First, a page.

As with other inhalation therapy paradoxical bronchospasm may occur with an immediate increase in wheezing after dosing. This should be treated immediately with a fast and short-acting inhaled bronchodilator. Salmeterol should be discontinued immediately, the patient assessed and alternative therapy instituted if necessary (see section 4.8).

The pharmacological side-effects of beta-2 agonist treatment, such as tremor, subjective palpitations and headache have been reported, but tend to be transient and to reduce with regular therapy (see section 4.8).

Cardiovascular effects

Cardiovascular effects, such as increases in systolic blood pressure and heart rate, may occasionally be seen with all sympathomimetic drugs, especially at higher than therapeutic doses. For this reason, salmeterol should be used with caution in patients with pre-existing cardiovascular disease.


Potentially serious hypokalaemia may result from β2 agonist therapy. Particular caution is advised in acute severe asthma as this effect may be potentiated by hypoxia and by concomitant treatment with xanthine derivatives, steroids and diuretics. Serum potassium levels should be monitored in such situations.

Respiratory-related events

Data from a large clinical trial (the Salmeterol Multi-Center Asthma Research Trial, SMART) suggested African-American patients were at increased risk of serious respiratory-related events or deaths when using salmeterol compared with placebo (see section 5.1). It is not known if this was due to pharmacogenetic or other factors. Patients of black African or Afro-Caribbean ancestry should therefore be asked to continue treatment but to seek medical advice if asthma symptoms remained uncontrolled or worsen whilst using Serevent.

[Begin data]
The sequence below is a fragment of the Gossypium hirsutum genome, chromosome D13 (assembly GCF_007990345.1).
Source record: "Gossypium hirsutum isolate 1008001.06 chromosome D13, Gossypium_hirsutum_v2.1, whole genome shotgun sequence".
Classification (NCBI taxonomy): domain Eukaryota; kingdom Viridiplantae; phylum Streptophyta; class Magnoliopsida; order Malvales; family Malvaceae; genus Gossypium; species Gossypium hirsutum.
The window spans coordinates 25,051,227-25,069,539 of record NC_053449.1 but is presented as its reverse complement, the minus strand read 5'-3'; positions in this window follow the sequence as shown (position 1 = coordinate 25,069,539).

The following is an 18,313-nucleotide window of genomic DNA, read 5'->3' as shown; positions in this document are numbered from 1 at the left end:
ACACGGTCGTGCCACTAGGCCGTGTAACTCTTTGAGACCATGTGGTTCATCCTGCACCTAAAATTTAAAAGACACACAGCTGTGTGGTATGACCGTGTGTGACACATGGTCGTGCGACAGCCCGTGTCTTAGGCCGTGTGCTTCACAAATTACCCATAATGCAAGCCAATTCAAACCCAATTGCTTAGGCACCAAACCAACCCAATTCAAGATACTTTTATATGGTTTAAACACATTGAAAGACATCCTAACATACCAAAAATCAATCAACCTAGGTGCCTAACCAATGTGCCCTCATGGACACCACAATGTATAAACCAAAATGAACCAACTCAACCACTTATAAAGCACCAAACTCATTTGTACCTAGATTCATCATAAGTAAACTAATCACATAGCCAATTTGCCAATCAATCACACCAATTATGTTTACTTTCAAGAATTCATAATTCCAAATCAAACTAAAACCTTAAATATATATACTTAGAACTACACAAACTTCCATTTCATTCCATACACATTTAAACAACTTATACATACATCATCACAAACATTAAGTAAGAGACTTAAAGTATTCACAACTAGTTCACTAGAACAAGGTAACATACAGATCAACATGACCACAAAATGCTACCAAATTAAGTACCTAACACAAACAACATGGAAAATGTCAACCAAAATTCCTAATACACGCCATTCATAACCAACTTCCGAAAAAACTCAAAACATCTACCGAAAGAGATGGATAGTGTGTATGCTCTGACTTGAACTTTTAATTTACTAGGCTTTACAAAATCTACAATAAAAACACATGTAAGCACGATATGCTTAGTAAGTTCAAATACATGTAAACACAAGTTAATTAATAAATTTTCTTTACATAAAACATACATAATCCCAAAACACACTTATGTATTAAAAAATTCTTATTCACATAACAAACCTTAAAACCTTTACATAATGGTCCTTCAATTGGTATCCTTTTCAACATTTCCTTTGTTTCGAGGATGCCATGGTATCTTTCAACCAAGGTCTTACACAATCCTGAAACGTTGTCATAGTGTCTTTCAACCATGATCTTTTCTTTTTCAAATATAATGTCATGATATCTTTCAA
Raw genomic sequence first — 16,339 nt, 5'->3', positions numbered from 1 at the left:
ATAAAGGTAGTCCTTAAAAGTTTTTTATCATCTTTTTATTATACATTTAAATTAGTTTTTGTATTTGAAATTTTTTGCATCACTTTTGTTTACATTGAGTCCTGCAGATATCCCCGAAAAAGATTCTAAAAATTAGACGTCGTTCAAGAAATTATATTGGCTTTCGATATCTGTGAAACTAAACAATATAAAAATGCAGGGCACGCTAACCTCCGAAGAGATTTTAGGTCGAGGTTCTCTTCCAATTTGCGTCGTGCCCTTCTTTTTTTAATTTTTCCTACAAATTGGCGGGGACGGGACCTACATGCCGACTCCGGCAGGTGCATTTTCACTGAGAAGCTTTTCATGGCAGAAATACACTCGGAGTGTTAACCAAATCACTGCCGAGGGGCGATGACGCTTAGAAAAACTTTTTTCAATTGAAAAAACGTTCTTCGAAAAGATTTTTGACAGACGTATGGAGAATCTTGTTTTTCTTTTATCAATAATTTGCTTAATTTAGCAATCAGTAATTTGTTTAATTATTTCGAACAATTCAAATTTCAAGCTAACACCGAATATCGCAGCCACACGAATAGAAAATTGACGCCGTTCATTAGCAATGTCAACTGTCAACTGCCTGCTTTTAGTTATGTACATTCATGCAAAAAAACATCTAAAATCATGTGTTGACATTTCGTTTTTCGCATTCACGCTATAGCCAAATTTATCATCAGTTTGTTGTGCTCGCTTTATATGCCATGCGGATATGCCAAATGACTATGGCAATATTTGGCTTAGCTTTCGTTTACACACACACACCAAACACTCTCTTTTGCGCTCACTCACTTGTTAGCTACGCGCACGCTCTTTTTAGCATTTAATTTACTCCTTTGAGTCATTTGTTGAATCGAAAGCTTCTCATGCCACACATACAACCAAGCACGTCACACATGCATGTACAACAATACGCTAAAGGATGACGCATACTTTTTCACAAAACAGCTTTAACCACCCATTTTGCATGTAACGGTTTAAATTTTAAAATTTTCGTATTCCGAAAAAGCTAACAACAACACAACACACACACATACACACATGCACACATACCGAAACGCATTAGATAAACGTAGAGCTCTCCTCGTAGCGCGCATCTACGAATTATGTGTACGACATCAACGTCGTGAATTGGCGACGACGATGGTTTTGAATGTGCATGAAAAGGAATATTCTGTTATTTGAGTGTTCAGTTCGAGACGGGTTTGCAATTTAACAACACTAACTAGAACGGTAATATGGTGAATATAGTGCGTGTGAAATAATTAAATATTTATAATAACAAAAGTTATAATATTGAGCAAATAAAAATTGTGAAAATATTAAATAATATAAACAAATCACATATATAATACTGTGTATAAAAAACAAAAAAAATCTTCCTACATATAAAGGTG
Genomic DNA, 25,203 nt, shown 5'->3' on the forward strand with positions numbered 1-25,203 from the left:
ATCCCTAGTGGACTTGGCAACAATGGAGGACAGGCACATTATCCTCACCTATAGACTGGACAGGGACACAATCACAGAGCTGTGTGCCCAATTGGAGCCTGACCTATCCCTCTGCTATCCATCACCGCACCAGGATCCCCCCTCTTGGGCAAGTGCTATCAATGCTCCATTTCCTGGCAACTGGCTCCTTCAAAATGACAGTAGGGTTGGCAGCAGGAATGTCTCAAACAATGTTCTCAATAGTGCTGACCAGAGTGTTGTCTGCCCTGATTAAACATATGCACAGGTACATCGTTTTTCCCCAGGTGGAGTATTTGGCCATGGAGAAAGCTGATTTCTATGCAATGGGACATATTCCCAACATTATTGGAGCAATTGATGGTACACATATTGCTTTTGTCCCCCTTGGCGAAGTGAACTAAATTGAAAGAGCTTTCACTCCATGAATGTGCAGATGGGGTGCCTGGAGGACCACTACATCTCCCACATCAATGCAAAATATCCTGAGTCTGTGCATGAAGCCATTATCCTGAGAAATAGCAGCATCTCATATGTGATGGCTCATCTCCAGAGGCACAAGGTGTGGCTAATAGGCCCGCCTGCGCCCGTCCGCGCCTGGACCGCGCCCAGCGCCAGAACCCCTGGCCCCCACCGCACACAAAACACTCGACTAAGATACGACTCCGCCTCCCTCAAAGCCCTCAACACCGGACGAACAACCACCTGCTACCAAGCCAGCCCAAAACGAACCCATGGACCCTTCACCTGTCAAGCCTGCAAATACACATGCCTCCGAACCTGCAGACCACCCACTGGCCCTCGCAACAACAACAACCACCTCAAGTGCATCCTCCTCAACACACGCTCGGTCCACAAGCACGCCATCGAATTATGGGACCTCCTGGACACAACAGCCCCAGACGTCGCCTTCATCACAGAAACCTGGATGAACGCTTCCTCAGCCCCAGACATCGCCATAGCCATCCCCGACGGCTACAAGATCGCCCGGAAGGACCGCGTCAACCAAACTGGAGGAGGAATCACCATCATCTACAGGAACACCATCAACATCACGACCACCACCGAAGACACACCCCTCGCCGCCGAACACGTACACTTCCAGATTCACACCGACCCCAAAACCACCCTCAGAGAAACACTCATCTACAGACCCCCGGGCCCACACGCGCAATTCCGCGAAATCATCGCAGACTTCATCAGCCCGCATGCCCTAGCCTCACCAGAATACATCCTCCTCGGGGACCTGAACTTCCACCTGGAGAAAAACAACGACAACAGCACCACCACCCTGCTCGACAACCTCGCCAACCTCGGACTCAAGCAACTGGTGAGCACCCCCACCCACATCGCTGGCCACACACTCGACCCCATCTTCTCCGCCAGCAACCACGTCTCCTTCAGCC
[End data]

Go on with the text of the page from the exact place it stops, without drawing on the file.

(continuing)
Concomitant use of systemic ketoconazole significantly increases systemic exposure to salmeterol. This may lead to an increase in the incidence of systemic effects (e.g. prolongation in the QTc interval and palpitations). Concomitant treatment with ketoconazole or other potent CYP3A4 inhibitors should therefore be avoided unless the benefits outweigh the potentially increased risk of systemic side effects of salmeterol treatment (see section 4.5).